Amanda Kimble

Well, I did it.

Despite my better judgment and against my own advice - I rose Friday morning on a mission. I was going to tackle Black Friday head-on.

Caught up in the pre-Christmas spirit I jumped at the opportunity to take part in the shopping frenzy and walked away bruised, broke and on the verge of tears.

The morning started with a 4 a.m. trip to JCPenney, and it was a good start to an otherwise dreadful shopping experience. Shoppers were brimming with holiday cheer, and willing to share their early morning shopping experience with their local newspaper.

Feeling I might have overreacted, I continued on my mission - that mission was not to find a good deal, but a good story about the holiday madness.

From Bosque River Center I headed down Washington and toward my “neighborhood friendly” Wal-Mart. I was pleased as I realized there was not a horrible traffic issue to deal with when staying home to shop, or write a story about shopping. I recalled the years I lived in Fort Worth and Austin, thank goodness I didn’t have to worry about traffic.

As I pulled into the parking lot, I realized the streets were clear because every resident in Erath County was waiting the unleashing of Wal-Mart’s 5 a.m. specials. I pulled into the last available parking place and prepared to hike five miles to the door.

The horror began as I stepped through the doors. I had never, with the exception of a few rock-n-roll shows, seen so many people in one place. Anxiety flooded every organ and cell in my body.

But still, I had a mission. I was on an assignment, and while I was there I would, for the first time in my 32 years, cash in on at least a few of Wal-Mart’s Black Friday bargains.

My four-year-old daughter is dreaming of her very own Power Wheel. And, for just $88 I could cash in on a perfectly pink Barbie Jeep. No doubt every parent had a similar idea. I didn’t get the Jeep and decided I would wait to start my shopping. No big deal, it would be quick work for a single mom on a tight budget. The sales would continue until Christmas Day.

The other shoppers had another idea in mind. They would stop at nothing to get the best deal on the perfect gift.

Squeezing my way through the crowd, I fell victim to a slew of bargain bullies who managed to get their hands on not one, but three, pretty pink Power Wheels. Not too upset I thought to myself, “Fair is fair, these poor guys have probably been here since 2 a.m. waiting to save.”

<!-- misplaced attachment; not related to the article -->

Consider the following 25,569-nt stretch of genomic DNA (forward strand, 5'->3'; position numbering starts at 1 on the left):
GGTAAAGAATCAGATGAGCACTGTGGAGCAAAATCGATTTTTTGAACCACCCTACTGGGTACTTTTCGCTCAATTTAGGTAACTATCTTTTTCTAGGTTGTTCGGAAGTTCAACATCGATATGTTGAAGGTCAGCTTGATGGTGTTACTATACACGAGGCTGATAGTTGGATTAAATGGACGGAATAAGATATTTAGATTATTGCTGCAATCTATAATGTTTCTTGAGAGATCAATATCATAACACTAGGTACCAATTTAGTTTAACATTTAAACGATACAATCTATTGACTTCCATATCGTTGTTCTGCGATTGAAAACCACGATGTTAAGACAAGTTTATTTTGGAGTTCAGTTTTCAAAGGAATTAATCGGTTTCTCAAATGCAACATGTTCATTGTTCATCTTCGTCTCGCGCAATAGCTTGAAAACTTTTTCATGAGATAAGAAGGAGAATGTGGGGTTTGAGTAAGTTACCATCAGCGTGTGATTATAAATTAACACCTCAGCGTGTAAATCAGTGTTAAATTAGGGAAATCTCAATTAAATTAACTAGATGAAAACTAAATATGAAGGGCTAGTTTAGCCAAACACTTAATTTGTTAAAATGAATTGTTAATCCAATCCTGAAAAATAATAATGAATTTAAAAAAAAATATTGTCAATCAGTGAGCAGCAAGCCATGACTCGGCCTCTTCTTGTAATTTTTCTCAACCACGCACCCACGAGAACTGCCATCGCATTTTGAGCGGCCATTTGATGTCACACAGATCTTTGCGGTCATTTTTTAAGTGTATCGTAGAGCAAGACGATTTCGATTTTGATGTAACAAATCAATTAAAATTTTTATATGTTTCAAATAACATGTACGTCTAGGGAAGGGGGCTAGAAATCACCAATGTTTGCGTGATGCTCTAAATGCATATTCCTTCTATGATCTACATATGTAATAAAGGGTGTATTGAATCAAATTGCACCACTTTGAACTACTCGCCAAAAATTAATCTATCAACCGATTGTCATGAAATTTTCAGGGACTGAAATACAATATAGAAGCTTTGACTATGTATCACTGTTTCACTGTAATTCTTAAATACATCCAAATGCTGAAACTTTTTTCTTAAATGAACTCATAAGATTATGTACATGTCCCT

Then I was knocked to the floor with a bang as embattled shoppers tore through the standstill crowd. My bag and its contents spilled out between the hundreds of feet below. Thinking quickly, I gathered my belongings. Cell phone, check. Car keys, check. Wallet, check. With all the important stuff accounted for, I picked myself up and searched for the nearest exit.

I made it out alive, lesson learned. Although I was a little bruised, I had every penny I had entered with. Wrong!

When I made it back home I discovered the truth. My mom had dropped $48 into my purse - Santa’s helper was paying for half of the pink Jeep. In the madness and mayhem, I lost the money, never knowing it was there.

Suddenly I felt victimized. No Power Wheels, and then there was the $48 I owed my mom so she could still afford to get her granddaughter something special from Santa.

So, there were a few more lessons learned. Next time I will take my own advice. Sometime it is worth spending a little extra, and never trust your neighbors when there is a sale in progress.

While the experience left me damaged, I still hope all Erath County children have a Merry Christmas. May those children never know that their parents, grandparents, aunts and uncles were willing to risk life and limb to find that perfect gift.

Amanda Kimble is a staff writer at the Empire-Tribune. She can be reached at 254-968-2379, ext. 238.